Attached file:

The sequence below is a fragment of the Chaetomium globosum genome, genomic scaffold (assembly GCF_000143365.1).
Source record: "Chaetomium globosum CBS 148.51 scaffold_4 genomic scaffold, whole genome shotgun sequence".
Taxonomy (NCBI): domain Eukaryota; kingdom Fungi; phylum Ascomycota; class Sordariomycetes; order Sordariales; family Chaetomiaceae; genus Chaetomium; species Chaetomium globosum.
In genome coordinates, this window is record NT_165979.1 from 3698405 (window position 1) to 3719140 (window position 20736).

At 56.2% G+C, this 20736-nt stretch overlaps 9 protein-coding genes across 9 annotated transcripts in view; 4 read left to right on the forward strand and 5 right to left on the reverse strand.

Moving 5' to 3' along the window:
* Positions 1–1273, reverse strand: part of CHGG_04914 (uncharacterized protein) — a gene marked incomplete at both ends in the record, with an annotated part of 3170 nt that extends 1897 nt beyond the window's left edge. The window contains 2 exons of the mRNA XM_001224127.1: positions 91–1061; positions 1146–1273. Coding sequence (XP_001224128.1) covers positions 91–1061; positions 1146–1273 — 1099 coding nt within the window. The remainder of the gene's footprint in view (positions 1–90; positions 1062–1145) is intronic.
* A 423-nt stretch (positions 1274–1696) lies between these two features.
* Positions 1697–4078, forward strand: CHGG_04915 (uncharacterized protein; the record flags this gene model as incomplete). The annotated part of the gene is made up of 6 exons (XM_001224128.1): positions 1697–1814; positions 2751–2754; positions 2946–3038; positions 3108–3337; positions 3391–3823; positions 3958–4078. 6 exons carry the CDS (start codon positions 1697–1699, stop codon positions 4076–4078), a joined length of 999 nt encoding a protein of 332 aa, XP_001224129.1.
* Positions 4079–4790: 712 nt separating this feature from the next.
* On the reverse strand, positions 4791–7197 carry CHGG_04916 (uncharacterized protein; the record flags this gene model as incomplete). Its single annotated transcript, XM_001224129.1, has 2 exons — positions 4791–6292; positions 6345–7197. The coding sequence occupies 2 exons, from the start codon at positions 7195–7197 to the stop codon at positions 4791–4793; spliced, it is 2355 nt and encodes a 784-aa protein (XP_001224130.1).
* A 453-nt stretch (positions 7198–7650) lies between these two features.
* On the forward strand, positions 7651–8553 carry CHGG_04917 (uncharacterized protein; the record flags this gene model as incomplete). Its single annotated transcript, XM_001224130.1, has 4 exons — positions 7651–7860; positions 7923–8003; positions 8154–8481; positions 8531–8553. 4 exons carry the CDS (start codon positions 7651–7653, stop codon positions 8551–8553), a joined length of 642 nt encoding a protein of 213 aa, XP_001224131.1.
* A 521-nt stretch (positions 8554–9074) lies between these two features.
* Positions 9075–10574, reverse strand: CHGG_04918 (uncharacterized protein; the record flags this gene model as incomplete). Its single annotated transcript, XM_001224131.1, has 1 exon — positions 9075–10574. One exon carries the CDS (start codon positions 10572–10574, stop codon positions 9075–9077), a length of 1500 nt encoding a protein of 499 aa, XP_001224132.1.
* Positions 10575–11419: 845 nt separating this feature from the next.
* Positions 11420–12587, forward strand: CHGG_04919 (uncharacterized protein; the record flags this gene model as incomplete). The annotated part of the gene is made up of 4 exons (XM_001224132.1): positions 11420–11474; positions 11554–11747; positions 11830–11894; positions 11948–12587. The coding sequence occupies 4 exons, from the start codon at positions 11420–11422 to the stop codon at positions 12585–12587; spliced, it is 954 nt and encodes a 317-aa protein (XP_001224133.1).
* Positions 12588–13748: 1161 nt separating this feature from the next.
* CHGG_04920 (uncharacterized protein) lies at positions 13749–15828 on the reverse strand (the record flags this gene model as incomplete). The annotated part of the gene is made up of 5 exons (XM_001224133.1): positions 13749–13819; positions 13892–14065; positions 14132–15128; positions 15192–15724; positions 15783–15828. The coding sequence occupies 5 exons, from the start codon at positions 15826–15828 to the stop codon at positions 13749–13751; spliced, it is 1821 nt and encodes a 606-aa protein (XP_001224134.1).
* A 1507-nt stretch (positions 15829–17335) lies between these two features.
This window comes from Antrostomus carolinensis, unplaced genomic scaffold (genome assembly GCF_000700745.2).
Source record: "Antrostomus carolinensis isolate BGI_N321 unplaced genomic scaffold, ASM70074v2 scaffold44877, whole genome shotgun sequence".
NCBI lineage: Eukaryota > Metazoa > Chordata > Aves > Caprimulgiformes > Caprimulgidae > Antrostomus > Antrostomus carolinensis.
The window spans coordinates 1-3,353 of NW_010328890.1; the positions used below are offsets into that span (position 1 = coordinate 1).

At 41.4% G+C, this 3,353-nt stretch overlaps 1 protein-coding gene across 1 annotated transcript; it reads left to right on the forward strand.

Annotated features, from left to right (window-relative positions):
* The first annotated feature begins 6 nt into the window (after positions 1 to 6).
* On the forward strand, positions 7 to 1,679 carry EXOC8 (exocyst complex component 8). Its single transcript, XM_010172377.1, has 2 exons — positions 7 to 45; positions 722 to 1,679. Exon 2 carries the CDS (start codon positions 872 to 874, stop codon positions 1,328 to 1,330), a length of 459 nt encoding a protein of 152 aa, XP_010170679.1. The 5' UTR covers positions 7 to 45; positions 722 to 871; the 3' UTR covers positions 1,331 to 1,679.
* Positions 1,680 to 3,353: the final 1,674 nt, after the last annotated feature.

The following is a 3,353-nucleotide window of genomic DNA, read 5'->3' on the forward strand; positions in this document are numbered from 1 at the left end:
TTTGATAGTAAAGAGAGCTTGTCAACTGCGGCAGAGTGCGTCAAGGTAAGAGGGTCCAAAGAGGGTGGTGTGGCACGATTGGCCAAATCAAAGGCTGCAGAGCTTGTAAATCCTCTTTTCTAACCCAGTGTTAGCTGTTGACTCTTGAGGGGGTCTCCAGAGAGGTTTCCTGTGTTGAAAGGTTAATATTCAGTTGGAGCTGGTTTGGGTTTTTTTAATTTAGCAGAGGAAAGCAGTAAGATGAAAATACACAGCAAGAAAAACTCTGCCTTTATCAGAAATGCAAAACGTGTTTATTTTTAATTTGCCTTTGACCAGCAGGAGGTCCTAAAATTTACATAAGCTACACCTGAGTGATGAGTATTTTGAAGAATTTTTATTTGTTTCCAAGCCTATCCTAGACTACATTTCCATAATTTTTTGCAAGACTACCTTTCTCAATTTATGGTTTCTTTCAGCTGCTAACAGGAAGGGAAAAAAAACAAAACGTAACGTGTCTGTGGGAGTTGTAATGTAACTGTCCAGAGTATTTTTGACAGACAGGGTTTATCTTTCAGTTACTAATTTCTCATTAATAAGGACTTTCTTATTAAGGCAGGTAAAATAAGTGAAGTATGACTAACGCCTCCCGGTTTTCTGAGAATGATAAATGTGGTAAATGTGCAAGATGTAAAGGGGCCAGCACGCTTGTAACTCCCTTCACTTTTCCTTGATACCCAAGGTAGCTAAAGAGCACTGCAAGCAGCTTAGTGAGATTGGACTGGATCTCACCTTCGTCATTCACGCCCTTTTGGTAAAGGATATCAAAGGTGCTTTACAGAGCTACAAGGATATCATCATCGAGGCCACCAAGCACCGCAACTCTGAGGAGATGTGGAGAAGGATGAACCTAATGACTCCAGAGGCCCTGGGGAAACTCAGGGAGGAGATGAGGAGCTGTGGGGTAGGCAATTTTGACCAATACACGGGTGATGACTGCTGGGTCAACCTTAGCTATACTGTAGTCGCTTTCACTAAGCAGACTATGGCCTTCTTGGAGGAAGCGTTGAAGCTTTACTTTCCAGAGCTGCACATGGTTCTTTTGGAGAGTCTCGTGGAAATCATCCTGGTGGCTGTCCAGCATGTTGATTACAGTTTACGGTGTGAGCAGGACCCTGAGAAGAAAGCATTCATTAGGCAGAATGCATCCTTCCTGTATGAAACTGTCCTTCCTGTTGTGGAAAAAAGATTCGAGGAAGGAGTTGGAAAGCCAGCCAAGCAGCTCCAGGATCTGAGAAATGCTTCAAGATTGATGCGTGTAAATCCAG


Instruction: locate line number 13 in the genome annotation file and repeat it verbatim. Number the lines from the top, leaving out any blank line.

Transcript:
* On the forward strand, positions 7651–8553 carry CHGG_04917 (uncharacterized protein; the record flags this gene model as incomplete). Its single annotated transcript, XM_001224130.1, has 4 exons — positions 7651–7860; positions 7923–8003; positions 8154–8481; positions 8531–8553. 4 exons carry the CDS (start codon positions 7651–7653, stop codon positions 8551–8553), a joined length of 642 nt encoding a protein of 213 aa, XP_001224131.1.